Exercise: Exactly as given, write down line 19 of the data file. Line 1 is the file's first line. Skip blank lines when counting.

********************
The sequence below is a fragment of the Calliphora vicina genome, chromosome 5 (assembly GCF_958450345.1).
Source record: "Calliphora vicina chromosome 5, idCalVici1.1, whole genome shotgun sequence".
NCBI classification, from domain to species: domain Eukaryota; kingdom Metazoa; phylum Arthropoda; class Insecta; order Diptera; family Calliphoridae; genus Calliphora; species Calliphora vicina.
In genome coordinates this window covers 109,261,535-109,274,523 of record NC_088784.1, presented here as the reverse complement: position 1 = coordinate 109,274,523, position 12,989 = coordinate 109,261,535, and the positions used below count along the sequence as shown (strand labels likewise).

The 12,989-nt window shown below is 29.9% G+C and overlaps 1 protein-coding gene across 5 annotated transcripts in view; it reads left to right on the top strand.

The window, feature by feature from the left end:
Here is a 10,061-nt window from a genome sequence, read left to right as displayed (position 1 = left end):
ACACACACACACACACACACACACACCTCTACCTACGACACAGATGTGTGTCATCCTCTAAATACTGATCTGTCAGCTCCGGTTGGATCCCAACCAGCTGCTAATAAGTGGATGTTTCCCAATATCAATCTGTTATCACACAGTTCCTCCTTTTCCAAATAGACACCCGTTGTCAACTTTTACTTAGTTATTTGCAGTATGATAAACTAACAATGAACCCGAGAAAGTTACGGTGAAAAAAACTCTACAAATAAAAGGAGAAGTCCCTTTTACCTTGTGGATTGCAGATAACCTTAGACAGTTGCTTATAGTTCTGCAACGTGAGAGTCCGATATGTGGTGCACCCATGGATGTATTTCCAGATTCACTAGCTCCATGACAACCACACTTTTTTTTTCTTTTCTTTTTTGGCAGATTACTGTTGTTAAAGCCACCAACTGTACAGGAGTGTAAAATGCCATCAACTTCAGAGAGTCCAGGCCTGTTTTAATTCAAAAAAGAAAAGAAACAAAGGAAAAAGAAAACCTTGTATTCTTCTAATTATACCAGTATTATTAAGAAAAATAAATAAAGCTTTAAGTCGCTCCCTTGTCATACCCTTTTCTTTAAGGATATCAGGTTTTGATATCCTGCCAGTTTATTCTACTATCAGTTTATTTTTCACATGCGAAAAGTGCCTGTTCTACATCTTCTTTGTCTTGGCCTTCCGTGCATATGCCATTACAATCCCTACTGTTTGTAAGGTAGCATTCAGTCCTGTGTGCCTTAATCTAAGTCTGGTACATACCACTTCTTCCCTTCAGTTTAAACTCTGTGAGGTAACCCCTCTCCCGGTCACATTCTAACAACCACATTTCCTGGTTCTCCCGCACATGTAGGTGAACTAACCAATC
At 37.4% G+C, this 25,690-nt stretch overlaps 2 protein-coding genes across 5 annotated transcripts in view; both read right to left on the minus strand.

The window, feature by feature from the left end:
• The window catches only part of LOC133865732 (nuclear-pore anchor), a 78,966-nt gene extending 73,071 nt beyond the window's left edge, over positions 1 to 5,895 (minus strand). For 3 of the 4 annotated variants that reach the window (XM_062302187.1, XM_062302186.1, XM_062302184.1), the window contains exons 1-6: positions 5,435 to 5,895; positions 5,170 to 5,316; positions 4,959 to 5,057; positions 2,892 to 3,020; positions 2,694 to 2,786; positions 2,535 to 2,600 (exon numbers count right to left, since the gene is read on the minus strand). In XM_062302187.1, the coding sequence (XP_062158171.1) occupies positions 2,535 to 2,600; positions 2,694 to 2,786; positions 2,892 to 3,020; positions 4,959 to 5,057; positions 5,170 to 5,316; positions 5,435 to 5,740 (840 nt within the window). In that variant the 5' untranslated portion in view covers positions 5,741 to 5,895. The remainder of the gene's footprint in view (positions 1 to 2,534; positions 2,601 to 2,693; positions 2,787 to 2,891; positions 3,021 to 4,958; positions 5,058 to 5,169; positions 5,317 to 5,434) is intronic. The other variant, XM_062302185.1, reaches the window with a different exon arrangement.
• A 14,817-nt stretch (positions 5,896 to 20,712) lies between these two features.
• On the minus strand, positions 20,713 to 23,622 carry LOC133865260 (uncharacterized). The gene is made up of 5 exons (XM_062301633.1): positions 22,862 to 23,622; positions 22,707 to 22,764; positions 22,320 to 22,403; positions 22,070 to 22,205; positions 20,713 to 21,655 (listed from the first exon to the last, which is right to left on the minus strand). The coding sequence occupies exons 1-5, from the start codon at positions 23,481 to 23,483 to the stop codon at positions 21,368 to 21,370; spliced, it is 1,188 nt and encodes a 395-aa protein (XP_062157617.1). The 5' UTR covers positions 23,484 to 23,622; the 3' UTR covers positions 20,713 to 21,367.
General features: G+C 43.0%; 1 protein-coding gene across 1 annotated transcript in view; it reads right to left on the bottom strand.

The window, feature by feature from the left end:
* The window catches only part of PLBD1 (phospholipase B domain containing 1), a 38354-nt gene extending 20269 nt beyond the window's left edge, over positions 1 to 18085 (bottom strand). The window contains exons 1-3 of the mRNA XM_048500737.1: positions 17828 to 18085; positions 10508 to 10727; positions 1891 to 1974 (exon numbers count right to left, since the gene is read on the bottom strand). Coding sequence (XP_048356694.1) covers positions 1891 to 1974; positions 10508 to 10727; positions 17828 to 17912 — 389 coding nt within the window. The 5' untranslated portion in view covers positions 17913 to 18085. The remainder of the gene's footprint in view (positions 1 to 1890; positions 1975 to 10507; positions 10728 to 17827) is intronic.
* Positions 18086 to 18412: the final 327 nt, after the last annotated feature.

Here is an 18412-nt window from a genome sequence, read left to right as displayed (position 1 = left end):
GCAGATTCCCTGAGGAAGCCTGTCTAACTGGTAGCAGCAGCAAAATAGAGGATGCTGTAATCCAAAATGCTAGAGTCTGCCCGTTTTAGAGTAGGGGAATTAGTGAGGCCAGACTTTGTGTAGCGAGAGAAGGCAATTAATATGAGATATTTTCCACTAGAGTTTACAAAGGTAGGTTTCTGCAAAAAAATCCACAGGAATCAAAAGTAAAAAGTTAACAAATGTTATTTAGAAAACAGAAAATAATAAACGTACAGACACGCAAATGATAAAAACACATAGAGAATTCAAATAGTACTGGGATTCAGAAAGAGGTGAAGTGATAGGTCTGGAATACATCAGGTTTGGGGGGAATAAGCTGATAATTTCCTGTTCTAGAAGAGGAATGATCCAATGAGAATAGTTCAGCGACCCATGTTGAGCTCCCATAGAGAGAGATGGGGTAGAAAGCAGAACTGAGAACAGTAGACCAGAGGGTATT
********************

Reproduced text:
GCAGATTCCCTGAGGAAGCCTGTCTAACTGGTAGCAGCAGCAAAATAGAGGATGCTGTAATCCAAAATGCTAGAGTCTGCCCGTTTTAGAGTAGGGGAATTAGTGAGGCCAGACTTTGTGTAGCGAGAGAAGGCAATTAATATGAGATATTTTCCACTAGAGTTTACAAAGGTAGGTTTCTGCAAAAAAATCCACAGGAATCAAAAGTAAAAAGTTAACAAATGTTATTTAGAAAACAGAAAATAATAAACGTACAGACACGCAAATGATAAAAACACATAGAGAATTCAAATAGTACTGGGATTCAGAAAGAGGTGAAGTGATAGGTCTGGAATACATCAGGTTTGGGGGGAATAAGCTGATAATTTCCTGTTCTAGAAGAGGAATGATCCAATGAGAATAGTTCAGCGACCCATGTTGAGCTCCCATAGAGAGAGATGGGGTAGAAAGCAGAACTGAGAACAGTAGACCAGAGGGTATT